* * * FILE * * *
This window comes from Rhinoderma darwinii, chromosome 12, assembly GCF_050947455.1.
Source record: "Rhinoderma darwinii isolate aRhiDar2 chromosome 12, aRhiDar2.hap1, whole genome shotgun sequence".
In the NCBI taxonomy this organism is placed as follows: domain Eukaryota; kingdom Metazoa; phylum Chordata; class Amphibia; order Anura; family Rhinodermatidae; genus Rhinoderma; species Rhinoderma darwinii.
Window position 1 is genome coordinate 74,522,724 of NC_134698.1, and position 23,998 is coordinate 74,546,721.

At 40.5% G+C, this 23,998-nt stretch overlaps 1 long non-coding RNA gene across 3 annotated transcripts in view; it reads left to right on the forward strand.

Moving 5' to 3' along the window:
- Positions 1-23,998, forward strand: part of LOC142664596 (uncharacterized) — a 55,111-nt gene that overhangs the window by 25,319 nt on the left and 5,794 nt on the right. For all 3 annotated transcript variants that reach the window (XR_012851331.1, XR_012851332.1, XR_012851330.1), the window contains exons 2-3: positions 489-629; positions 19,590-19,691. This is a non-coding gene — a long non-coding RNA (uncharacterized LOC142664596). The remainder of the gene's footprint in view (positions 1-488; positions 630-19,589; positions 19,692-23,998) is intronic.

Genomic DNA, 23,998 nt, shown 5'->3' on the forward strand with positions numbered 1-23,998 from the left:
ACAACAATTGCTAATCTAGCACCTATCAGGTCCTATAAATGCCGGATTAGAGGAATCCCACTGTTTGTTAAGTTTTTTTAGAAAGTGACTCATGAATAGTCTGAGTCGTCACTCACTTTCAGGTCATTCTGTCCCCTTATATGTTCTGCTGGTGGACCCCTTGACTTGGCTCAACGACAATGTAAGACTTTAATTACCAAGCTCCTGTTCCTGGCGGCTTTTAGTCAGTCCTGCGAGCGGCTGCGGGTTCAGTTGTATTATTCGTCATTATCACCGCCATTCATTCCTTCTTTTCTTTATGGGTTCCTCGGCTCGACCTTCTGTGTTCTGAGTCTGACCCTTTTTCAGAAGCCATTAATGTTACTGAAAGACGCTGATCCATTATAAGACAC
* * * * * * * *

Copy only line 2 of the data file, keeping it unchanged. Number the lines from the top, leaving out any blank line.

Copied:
Source record: "Rhinoderma darwinii isolate aRhiDar2 chromosome 12, aRhiDar2.hap1, whole genome shotgun sequence".